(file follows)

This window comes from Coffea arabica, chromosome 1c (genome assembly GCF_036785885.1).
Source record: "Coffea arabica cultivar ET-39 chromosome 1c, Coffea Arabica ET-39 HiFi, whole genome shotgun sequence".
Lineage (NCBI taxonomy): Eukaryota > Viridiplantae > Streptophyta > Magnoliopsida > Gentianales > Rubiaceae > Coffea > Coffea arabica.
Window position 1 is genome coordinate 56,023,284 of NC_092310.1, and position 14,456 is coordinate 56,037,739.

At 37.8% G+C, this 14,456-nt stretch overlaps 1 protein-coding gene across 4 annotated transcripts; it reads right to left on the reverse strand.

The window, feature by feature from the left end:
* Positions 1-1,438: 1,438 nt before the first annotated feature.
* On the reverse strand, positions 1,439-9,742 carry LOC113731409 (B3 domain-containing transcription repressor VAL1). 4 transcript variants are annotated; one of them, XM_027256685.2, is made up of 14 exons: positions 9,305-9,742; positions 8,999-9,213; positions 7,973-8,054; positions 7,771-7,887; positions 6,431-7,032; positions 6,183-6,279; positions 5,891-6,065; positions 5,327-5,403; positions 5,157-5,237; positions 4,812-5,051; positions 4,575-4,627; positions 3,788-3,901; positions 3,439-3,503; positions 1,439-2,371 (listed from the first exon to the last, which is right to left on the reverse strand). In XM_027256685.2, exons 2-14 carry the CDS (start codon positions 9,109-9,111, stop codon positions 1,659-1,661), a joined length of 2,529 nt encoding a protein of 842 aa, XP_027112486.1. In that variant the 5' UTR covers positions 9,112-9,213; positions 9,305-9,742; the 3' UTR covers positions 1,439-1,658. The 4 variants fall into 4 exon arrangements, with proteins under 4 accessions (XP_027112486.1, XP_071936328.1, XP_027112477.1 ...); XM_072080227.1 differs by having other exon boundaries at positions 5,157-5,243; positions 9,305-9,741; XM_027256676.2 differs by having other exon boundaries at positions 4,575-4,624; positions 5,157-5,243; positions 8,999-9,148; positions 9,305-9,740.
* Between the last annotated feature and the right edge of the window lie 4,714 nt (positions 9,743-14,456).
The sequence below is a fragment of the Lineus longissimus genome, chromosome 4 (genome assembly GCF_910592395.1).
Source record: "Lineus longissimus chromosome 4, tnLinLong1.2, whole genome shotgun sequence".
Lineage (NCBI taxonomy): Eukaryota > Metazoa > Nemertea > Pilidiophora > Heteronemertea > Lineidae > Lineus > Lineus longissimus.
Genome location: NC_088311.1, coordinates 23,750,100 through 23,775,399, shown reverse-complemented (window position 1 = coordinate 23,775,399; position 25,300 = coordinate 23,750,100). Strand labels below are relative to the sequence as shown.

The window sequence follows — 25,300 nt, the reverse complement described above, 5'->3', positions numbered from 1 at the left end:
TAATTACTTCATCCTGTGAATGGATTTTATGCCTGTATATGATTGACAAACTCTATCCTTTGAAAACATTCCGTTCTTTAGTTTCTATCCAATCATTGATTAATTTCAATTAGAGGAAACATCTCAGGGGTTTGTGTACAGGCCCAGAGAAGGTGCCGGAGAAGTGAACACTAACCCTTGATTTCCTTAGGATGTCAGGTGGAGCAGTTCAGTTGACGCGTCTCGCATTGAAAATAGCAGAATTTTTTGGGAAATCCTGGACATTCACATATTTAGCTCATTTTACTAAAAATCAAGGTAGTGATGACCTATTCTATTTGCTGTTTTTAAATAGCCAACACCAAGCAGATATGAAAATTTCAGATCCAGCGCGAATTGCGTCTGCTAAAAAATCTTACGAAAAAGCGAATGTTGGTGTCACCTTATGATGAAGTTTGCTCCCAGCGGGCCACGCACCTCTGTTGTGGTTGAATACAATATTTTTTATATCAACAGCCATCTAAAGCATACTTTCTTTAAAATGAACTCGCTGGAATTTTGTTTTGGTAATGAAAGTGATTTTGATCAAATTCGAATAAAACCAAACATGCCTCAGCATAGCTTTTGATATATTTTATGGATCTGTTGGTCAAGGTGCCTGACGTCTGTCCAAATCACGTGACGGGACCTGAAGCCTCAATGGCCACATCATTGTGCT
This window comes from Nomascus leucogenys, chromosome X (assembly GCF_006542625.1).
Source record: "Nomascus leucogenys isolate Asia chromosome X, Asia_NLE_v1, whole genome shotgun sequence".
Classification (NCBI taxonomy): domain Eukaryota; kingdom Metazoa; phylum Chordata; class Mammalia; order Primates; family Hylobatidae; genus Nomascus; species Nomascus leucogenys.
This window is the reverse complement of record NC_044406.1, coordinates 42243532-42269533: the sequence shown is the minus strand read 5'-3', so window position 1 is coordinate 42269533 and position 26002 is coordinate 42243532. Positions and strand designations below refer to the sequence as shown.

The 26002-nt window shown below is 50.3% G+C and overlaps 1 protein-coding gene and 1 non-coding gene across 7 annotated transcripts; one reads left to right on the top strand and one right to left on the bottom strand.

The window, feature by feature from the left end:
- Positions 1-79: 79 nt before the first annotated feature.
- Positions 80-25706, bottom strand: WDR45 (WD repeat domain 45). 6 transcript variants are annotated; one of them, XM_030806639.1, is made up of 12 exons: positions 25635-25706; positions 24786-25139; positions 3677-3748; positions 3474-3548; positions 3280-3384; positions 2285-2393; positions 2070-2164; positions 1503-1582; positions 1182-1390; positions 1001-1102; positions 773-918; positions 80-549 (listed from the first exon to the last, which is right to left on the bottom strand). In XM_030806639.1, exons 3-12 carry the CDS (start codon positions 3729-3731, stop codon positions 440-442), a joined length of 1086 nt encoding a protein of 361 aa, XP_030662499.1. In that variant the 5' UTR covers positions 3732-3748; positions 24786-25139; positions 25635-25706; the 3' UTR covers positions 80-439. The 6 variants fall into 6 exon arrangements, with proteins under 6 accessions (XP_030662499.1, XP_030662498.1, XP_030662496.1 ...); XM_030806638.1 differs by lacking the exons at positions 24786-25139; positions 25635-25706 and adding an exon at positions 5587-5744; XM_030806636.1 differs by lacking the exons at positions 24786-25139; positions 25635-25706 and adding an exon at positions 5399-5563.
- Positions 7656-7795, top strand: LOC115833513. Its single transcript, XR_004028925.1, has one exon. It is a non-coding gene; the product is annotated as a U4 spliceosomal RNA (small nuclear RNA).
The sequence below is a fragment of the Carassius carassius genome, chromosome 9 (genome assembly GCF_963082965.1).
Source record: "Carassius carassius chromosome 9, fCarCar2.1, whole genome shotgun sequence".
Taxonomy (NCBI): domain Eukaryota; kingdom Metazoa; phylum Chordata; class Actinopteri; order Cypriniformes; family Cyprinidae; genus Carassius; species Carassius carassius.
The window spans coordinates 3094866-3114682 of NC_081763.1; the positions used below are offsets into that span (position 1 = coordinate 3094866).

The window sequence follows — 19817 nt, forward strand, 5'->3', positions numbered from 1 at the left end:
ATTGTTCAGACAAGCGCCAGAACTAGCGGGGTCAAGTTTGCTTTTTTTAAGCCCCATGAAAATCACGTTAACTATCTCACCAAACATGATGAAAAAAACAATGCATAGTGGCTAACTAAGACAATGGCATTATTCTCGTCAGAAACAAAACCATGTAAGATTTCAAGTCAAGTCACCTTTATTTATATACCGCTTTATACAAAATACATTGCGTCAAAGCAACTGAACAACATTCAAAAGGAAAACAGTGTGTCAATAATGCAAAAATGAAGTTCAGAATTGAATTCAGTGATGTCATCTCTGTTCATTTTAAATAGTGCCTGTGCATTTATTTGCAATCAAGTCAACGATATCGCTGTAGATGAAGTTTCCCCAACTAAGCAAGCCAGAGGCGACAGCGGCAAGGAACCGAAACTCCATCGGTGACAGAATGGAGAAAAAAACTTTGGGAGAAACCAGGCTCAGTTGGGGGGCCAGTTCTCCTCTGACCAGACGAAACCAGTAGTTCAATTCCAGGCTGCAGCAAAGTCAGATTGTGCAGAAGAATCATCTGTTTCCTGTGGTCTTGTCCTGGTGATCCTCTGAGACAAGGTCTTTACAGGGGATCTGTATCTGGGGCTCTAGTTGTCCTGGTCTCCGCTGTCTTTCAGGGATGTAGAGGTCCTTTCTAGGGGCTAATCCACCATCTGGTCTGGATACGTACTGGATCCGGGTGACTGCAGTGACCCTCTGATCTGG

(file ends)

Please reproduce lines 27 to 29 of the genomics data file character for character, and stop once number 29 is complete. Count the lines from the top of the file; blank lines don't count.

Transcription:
Taxonomy (NCBI): domain Eukaryota; kingdom Metazoa; phylum Chordata; class Actinopteri; order Cypriniformes; family Cyprinidae; genus Carassius; species Carassius carassius.
The window spans coordinates 3094866-3114682 of NC_081763.1; the positions used below are offsets into that span (position 1 = coordinate 3094866).

The window sequence follows — 19817 nt, forward strand, 5'->3', positions numbered from 1 at the left end: